Scientists Reveal "Magic Boron Clusters" on Monolayer Borophene
Boron, which is located adjacent to carbon in the periodic table, has one less electron than carbon. This electron deficiency results in its strong bonding ability and diverse boron polymorphs. Despite their variations, all boron polymorphs have B12 clusters as their building blocks, which possess an icosahedral cage structure. Nonetheless, research combining experimental and theoretical approaches has revealed that small boron clusters in the gas phase, such as Bn (n = 3 to 12, 36), are planar or quasi-planar. This feature has enabled the possibility of two-dimensional (2D) boron, also known as borophene. The unique properties of borophene, such as its mechanical flexibility, metallic Dirac fermions, and superconductivity, have generated significant experimental and theoretical interest.
The planar structure motifs of boron clusters benefit from the strong two-center-two-electron (2c–2e) σ bonds and multicenter-two-electron (nc–2e) bonds, which results in electron delocalization that enhances their chemical stability. Since the formation and arrangement of small boron clusters on a surface represent the initial stage of borophene growth, these clusters can serve as fundamental building blocks and play a crucial role in the formation of monolayer and bilayer borophenes. Moreover, the polymorphic nature of borophene suggests that the growth of boron clusters on metal surfaces can strongly influence the structure of borophene. However, previous experimental studies have mainly focused on small boron clusters in the gas phase, and only a few theoretical studies have investigated the evolution of boron clusters from small clusters to 2D sheets on surfaces. Recently, researchers from the Institute of Physics, Chinese Academy of Sciences, and the University of Science and Technology of China, including Chen Caiyun in Prof. CHEN Lan and Prof. WU Kehui’s groups and LV Haifeng in Prof. WU Xiaojun's group, have revealed the formation of boron clusters with magic numbers on monolayer borophene and observed the evolution process from monolayer borophene with adsorbed boron clusters into bilayer borophene.
Through their research, the scientists discovered that by evaporating boron on a Cu(111) surface covered with a monolayer of borophene, they could create boron clusters with a unique size distribution. Each boron cluster selectively binds to specific sites in each unit cell of the monolayer borophene, resulting in periodic arrangements. Density functional theory (DFT) calculations identified the chemically adsorbed boron clusters as B5 clusters, and the formation and arrangement of these clusters on the surface were found to be the result of the in-plane charge distribution and electron delocalization in the monolayer borophene. Additionally, the close-packed adsorption of B5 clusters on the monolayer borophene was observed to result in the spontaneous transformation into bilayer borophene.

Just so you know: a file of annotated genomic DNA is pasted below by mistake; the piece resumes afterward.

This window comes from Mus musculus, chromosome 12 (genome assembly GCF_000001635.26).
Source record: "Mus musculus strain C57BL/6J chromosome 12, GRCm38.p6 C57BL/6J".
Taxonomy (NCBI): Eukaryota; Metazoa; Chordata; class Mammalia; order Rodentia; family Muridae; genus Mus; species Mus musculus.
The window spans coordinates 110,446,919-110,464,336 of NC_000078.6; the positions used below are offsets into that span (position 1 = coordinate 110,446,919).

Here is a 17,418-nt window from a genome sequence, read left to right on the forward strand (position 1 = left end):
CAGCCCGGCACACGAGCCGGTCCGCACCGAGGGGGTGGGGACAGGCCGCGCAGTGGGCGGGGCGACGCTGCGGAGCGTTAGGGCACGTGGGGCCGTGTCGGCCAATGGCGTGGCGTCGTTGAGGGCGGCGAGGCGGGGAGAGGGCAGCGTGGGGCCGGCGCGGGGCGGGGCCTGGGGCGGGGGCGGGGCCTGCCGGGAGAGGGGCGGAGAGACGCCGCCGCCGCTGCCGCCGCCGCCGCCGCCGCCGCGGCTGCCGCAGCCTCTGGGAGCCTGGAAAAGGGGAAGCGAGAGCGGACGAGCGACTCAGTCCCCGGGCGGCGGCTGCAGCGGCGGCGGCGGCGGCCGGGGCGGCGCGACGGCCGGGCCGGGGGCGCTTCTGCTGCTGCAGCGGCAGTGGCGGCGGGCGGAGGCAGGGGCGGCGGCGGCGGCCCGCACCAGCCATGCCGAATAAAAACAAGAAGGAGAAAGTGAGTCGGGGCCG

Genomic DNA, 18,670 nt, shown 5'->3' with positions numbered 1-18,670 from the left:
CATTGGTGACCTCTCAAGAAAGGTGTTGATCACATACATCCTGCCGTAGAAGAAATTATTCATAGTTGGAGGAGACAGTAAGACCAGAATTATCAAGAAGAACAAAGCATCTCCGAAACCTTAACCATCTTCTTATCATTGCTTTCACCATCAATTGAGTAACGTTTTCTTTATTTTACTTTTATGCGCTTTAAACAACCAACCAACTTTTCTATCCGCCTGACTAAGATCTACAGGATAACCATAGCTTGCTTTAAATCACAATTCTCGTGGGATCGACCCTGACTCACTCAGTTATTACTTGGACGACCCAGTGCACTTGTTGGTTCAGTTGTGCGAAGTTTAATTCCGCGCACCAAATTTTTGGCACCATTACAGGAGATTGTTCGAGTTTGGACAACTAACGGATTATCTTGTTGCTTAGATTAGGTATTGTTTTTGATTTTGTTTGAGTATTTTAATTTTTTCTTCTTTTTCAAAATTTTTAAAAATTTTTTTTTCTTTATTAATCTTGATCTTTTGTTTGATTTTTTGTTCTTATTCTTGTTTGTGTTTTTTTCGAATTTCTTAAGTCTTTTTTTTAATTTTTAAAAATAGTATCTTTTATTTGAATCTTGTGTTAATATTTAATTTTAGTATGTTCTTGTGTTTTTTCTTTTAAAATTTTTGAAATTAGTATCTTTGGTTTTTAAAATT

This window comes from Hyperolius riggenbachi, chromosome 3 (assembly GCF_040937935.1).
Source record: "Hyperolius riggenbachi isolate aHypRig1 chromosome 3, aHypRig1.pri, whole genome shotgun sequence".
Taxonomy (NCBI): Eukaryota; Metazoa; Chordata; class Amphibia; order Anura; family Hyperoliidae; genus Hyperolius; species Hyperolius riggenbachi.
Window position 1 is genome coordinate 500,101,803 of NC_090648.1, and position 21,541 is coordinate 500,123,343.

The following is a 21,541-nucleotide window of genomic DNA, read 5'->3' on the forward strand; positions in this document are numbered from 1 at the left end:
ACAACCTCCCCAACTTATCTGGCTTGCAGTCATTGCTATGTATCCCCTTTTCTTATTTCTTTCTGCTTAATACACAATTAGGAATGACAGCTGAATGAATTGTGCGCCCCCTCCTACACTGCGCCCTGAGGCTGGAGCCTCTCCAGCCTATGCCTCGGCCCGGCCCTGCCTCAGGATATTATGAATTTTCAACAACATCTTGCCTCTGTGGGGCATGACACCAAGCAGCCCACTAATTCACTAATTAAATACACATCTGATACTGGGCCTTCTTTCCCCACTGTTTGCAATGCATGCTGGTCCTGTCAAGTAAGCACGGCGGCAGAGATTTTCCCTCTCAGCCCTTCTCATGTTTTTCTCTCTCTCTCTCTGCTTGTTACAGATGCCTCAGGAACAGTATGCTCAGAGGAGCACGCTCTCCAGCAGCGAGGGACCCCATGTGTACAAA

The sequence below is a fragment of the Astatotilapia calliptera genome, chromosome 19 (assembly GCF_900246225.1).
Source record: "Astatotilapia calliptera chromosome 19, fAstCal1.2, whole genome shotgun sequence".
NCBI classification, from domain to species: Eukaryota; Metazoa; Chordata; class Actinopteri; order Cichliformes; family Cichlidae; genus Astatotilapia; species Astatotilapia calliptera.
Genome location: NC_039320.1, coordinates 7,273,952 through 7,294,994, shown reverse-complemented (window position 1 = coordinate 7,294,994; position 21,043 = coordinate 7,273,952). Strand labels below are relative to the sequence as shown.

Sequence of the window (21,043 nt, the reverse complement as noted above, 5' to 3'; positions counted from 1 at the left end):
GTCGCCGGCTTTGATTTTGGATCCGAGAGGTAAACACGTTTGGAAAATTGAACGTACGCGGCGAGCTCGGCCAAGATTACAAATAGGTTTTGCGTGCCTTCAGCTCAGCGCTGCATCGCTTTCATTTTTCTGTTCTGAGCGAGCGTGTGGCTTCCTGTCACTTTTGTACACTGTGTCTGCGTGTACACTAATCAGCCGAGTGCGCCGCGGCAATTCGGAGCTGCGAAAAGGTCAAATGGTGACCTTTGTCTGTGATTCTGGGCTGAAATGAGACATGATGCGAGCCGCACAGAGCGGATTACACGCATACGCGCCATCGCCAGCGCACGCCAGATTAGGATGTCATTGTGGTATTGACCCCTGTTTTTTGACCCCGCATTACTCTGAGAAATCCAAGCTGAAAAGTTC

This study entitled "Selective binding and periodic arrangement of magic boron clusters on monolayer borophene" was published on Proceedings of the National Academy of Sciences (PNAS).
The study was supported by the National Science Foundation of China, the Ministry of Science and Technology of China, the Chinese Academy of Sciences and Beijing Natural Science Foundation.
Fig.1 The STM characterization, structural motifs, simulated STM image and charge redistribution of monolayer borophene on Cu(111). (Image by Institute of Physics)
Fig.2 The STM characterization of boron clusters on monolayer borophene and their evolution to bilayer borophene. (Image by Institute of Physics)
Fig.3 The structures of boron clusters (Bn), calculated structural motifs of monolayer borophene with adsorbed Bn, simulated STM image and the charge redistribution. (Image by Institute of Physics)
Fig.4 The close-packed adsorption of B5 clusters on monolayer borophene and their transformation to bilayer borophene. (Image by Institute of Physics)
Institute of Physics
Boron clusters; scanning tunneling microscopy; molecular beam epitaxy; bilayer borophene; first-principles calculation
The synthesis and characterization of small boron clusters with unique size and regular arrangement are crucial to boron chemistry and the development of two-dimensional borophene materials. In this study, a combination of theoretical calculations and joint molecular beam epitaxy and scanning tunneling microscopy experiments led to the formation of unique B5 clusters on monolayer borophene (MLB) on a Cu(111) surface. The B5 clusters selectively bound to specific sites of the MLB with covalent boron-boron bonds in a periodic arrangement, which was attributed to the charge distribution and electron delocalization character of the MLB and prevented the nearby co-adsorption of B5 clusters. Moreover, the close-packed adsorption of B5 clusters facilitated the synthesis of bilayer borophene, exhibiting a domino effect-like growth mode. The successful growth and characterization of uniform boron clusters on a surface not only enriches the field of boron-based nanomaterials but also sheds light on the crucial role that small clusters play during the growth of borophene.